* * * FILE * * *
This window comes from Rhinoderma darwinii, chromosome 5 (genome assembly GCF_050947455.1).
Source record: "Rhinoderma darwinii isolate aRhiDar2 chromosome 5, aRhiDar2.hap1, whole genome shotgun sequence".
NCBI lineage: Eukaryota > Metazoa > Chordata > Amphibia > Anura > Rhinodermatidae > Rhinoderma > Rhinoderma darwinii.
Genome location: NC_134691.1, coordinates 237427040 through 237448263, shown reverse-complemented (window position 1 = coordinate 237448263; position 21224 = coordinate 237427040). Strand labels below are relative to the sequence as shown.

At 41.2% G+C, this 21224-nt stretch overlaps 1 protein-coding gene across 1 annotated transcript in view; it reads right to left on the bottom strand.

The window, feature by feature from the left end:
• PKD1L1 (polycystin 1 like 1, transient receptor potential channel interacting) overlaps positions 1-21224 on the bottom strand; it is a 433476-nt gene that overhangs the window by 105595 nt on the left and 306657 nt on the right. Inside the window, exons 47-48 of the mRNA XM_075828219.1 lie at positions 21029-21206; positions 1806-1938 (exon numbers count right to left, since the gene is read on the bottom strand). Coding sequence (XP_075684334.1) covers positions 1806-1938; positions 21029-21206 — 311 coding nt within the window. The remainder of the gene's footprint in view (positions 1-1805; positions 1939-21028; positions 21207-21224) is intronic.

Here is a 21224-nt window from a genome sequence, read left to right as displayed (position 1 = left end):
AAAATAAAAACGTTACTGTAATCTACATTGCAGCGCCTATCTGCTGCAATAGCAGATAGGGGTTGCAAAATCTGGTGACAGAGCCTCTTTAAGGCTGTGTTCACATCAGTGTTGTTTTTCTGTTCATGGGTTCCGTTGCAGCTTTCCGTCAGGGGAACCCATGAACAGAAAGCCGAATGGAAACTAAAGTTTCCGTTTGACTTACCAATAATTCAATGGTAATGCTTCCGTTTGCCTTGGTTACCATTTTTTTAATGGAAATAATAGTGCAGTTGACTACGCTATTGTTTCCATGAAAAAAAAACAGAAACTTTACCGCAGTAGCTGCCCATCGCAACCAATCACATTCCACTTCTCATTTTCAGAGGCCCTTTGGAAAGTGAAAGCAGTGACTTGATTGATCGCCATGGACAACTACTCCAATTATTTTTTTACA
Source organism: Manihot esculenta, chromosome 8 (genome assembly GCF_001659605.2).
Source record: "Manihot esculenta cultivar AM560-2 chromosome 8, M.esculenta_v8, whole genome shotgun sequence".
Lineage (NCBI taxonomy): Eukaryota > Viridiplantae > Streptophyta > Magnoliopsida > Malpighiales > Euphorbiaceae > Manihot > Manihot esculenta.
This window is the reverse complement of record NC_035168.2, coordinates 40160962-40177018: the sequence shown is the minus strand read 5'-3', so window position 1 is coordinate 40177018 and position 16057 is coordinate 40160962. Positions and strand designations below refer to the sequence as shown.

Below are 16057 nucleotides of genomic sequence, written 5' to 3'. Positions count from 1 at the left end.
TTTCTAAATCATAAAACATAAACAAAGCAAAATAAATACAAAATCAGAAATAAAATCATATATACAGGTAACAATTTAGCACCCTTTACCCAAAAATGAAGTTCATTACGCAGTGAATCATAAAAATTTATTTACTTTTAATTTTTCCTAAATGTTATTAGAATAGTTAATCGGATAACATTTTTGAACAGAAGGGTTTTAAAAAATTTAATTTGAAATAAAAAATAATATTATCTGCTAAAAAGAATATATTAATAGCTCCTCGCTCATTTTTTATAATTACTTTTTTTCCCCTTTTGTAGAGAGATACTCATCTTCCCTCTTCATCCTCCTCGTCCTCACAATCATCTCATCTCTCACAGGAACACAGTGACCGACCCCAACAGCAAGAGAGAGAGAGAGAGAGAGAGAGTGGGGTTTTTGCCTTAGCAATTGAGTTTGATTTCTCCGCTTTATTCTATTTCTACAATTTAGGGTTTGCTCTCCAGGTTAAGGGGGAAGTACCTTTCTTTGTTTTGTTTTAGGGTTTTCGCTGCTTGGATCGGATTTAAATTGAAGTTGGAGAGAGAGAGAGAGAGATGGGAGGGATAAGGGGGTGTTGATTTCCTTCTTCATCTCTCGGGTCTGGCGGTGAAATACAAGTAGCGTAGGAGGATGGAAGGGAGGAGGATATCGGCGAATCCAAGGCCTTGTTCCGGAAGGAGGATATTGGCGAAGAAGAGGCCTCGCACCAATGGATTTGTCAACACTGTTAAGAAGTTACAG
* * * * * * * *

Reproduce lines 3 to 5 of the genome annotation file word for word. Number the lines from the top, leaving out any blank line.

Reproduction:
NCBI lineage: Eukaryota > Metazoa > Chordata > Amphibia > Anura > Rhinodermatidae > Rhinoderma > Rhinoderma darwinii.
Genome location: NC_134691.1, coordinates 237427040 through 237448263, shown reverse-complemented (window position 1 = coordinate 237448263; position 21224 = coordinate 237427040). Strand labels below are relative to the sequence as shown.

At 41.2% G+C, this 21224-nt stretch overlaps 1 protein-coding gene across 1 annotated transcript in view; it reads right to left on the bottom strand.